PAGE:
In 2012, incursions by fighters from Nigeria started and local cells were established in the Far North. Authorities treated the phenomenon as banditry, even though residents of Goulfey and Kousseri had informed them that it was Boko Haram. It was also in 2012 that the group demanded the shutdown of bars and application of Sharia in leaflets sent to the authorities and distributed to the population in Amchidé, Fotokol and Kousseri, and threatened traders and transport operators with reprisals unless they contributed to the financing of the jihad.

Boko Haram thus established the core of its logistics network in the Far North between 2010 and 2014, relying in particular on former smugglers and traffickers, traders and truckers who were offered large sums of money to act as logisticians or suppliers. Kousseri, the capital of the Logone and Chari department, was the main logistics hub: logisticians there arranged arms caches, currency exchange, the production of fake identity documents and printing of propaganda material. Mayo Sava, close to Boko Haram strongholds in Borno, was the main area for recruitment between 2012 and 2014. Fuel and food were delivered in Mayo Tsanaga and Diamaré. Boko Haram used the Mandara Mountains as a safe haven and food and fuel supply corridor.

2.2014-2016: Open conflict
Since March 2014, the Far North has been the theatre of open warfare. In the course of some fifteen battles, Boko Haram has mobilised hundreds of fighters, armoured vehicles and 4WD vehicles equipped with heavy weapons. After a phase of conventional conflict between March 2014 and June 2015, the group focused mainly on planting improvised explosive devices (IEDs) and then suicide attacks – whose frequency reached a peak in early 2016.

Cameroonian soldiers face an enemy who deploys multiple tactics: attacking in numbers that range from about 1,000 to just 10, using a wide range of operating modes and sometimes staging simultaneous attacks on towns in different departments. Since July 2015, the armed group, apparently weakened or having lost its capacity to launch frontal assaults, has combined ambushes and small strikes against army posts, looting raids and reprisals against vigilante groups (comités de vigilance) and those who collaborate with the army or the government. It has also multiplied suicide attacks. At first, Boko Haram committed large-scale massacres in communities it viewed as collaborating with the government, avoiding attacks on those where it had a base. But as it suffered setbacks and local populations rallied around the Cameroonian forces, attacks became indiscriminate.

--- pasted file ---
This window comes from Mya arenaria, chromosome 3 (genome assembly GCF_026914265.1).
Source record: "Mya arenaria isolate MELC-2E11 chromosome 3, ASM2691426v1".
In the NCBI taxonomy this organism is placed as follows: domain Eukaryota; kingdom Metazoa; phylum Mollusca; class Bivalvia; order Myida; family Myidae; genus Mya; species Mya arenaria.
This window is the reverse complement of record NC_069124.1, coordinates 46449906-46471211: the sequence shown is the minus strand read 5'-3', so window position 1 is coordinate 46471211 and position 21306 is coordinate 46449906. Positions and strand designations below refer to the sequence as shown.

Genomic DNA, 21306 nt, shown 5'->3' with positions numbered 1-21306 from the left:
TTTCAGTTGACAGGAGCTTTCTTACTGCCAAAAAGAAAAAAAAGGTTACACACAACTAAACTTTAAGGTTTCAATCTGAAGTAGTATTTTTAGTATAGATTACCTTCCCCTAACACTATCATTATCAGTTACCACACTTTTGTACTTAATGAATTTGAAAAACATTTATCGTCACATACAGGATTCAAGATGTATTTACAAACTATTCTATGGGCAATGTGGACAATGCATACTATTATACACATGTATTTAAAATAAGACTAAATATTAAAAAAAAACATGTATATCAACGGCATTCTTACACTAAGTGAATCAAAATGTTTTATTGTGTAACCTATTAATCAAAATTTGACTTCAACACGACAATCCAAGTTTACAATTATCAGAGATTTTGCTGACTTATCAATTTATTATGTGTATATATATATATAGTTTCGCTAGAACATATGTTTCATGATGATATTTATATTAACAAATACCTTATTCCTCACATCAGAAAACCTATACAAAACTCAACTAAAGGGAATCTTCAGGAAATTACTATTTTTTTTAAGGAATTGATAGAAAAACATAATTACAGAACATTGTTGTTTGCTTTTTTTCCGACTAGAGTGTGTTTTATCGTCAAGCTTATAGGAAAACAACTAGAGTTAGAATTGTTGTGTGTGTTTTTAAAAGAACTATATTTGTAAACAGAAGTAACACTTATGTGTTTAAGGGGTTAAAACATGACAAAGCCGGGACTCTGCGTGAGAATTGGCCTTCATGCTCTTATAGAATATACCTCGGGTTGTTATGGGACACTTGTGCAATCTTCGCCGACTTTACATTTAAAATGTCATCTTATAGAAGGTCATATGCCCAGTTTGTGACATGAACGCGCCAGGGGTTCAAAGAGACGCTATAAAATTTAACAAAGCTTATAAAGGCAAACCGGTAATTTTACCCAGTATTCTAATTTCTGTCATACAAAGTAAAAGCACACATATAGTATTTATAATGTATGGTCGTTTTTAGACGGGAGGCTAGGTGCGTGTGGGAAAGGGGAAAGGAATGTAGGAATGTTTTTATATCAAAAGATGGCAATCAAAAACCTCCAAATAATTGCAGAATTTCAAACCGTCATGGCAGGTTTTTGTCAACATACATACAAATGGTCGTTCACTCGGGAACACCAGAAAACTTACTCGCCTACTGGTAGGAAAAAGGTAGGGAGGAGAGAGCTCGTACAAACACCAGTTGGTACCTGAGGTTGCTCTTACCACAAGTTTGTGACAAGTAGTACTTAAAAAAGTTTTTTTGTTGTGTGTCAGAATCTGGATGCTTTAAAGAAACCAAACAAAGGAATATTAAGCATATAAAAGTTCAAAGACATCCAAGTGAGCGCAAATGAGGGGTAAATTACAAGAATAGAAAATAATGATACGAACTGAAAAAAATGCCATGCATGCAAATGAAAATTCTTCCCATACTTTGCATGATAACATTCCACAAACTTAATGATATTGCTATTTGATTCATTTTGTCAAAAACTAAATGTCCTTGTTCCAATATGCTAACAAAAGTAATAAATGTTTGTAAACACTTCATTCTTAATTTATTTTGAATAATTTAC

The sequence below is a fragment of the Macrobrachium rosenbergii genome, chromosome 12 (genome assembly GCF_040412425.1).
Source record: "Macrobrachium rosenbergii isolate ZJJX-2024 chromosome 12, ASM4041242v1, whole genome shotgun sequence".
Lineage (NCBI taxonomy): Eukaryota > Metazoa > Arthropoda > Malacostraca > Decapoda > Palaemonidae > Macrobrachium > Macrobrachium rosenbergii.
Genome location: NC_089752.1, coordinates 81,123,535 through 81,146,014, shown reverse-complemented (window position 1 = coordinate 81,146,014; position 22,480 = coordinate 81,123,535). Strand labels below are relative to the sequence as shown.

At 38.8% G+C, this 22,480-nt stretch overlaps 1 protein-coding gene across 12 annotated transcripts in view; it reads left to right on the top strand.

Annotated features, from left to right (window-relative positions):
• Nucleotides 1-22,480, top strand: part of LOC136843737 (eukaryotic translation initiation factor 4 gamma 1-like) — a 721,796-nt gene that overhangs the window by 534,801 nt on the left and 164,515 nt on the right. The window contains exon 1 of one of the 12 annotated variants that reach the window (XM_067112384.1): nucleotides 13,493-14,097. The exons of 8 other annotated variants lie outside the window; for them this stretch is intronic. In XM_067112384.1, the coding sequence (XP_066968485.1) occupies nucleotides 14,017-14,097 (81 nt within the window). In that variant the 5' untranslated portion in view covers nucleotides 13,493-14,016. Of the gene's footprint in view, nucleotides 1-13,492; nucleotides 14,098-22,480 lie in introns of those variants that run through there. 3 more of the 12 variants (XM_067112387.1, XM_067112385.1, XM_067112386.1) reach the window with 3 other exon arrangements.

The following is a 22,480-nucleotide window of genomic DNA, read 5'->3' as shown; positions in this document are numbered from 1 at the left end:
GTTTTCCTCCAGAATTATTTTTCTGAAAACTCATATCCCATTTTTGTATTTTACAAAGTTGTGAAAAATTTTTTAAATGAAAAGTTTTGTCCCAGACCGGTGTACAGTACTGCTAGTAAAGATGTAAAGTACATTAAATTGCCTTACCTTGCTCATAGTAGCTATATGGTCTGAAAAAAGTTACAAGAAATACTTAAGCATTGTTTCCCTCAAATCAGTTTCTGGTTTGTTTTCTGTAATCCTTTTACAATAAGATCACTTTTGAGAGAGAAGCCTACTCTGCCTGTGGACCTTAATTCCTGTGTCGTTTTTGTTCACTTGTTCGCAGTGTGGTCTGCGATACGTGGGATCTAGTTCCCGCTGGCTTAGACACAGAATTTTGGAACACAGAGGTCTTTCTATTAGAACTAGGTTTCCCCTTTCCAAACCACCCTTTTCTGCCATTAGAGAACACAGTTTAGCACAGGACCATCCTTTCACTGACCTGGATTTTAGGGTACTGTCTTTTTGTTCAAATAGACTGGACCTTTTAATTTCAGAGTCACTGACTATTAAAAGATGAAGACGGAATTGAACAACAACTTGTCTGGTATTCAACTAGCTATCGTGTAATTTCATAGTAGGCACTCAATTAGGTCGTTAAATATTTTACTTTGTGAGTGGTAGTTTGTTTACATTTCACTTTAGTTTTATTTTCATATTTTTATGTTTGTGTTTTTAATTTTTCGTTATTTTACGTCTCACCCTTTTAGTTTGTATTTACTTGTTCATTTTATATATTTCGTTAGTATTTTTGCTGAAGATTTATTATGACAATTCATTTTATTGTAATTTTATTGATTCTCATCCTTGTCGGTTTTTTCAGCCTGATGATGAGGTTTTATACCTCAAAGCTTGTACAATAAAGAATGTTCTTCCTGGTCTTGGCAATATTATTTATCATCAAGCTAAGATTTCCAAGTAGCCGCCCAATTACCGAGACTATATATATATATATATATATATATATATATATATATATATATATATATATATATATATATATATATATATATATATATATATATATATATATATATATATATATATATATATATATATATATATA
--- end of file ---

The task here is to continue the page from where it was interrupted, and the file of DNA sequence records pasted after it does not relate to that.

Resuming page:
The first clash dates from 2 March 2014: a Cameroonian soldier and six members of Boko Haram were killed in Wouri-Maro near Fotokol. Under pressure from Nigeria and facing incursions along the frontier, Cameroon began to dismantle Boko Haram’s arms caches. This led the jihadist movement – which probably had no political agenda or territorial expansion project in Cameroon at first – to harden its position. Boko Haram then multiplied attacks on border communities, while distributing leaflets calling on the population not to cooperate with the army. A spectacular attack on the Waza construction camp of the Chinese company Sinohydro in May 2014 finally pushed Cameroon into declaring war on Boko Haram and deploying 700 soldiers from the BIR as reinforcements in the Far North. In July 2014, the abduction of the deputy prime minister’s wife, members of his family and the mayor of the city of Kolofata led to the deployment of a further 3,000 troops.

Since March 2014, the conflict has left at least 125 dead and more than 200 wounded among the security forces and led to at least 1,400 civilian deaths. In the course of more than 100 attacks, Boko Haram is believed to have abducted more than 1,000 people, mainly women and girls: some have been used to stage suicide attacks, while others have been forcibly married to members of the group. The defence forces claim to have killed about 2,000 presumed members of the group and arrested at least 970.